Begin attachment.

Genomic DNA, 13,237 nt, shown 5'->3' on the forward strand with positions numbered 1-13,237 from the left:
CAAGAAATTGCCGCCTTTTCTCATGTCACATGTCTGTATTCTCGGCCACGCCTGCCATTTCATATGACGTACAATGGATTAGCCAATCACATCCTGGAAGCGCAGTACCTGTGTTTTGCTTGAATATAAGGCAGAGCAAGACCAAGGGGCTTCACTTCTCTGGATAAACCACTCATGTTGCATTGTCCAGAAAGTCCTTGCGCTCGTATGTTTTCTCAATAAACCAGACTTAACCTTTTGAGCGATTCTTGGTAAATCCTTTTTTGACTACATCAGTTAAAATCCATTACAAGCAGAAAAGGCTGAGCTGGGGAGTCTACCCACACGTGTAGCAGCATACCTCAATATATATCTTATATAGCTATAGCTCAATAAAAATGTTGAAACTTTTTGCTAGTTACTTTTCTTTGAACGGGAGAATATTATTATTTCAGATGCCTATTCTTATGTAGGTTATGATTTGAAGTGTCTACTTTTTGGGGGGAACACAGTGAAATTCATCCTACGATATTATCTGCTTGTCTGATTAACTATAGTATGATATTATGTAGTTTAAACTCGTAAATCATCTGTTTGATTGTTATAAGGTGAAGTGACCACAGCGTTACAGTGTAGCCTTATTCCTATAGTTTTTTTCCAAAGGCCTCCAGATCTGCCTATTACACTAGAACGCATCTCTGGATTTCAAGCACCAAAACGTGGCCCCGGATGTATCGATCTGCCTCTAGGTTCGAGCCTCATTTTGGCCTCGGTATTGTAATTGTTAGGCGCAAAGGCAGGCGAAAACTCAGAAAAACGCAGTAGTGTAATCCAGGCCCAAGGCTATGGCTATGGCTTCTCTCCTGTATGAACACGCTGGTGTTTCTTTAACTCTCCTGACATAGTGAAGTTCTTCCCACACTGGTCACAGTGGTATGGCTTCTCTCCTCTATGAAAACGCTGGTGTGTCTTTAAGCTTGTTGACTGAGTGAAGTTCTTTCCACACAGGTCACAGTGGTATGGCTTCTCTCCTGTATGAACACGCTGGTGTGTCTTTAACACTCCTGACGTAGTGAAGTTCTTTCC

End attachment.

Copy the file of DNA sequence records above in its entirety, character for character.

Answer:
Genomic DNA, 13,237 nt, shown 5'->3' on the forward strand with positions numbered 1-13,237 from the left:
CAAGAAATTGCCGCCTTTTCTCATGTCACATGTCTGTATTCTCGGCCACGCCTGCCATTTCATATGACGTACAATGGATTAGCCAATCACATCCTGGAAGCGCAGTACCTGTGTTTTGCTTGAATATAAGGCAGAGCAAGACCAAGGGGCTTCACTTCTCTGGATAAACCACTCATGTTGCATTGTCCAGAAAGTCCTTGCGCTCGTATGTTTTCTCAATAAACCAGACTTAACCTTTTGAGCGATTCTTGGTAAATCCTTTTTTGACTACATCAGTTAAAATCCATTACAAGCAGAAAAGGCTGAGCTGGGGAGTCTACCCACACGTGTAGCAGCATACCTCAATATATATCTTATATAGCTATAGCTCAATAAAAATGTTGAAACTTTTTGCTAGTTACTTTTCTTTGAACGGGAGAATATTATTATTTCAGATGCCTATTCTTATGTAGGTTATGATTTGAAGTGTCTACTTTTTGGGGGGAACACAGTGAAATTCATCCTACGATATTATCTGCTTGTCTGATTAACTATAGTATGATATTATGTAGTTTAAACTCGTAAATCATCTGTTTGATTGTTATAAGGTGAAGTGACCACAGCGTTACAGTGTAGCCTTATTCCTATAGTTTTTTTCCAAAGGCCTCCAGATCTGCCTATTACACTAGAACGCATCTCTGGATTTCAAGCACCAAAACGTGGCCCCGGATGTATCGATCTGCCTCTAGGTTCGAGCCTCATTTTGGCCTCGGTATTGTAATTGTTAGGCGCAAAGGCAGGCGAAAACTCAGAAAAACGCAGTAGTGTAATCCAGGCCCAAGGCTATGGCTATGGCTTCTCTCCTGTATGAACACGCTGGTGTTTCTTTAACTCTCCTGACATAGTGAAGTTCTTCCCACACTGGTCACAGTGGTATGGCTTCTCTCCTCTATGAAAACGCTGGTGTGTCTTTAAGCTTGTTGACTGAGTGAAGTTCTTTCCACACAGGTCACAGTGGTATGGCTTCTCTCCTGTATGAACACGCTGGTGTGTCTTTAACACTCCTGACGTAGTGAAGTTCTTTCC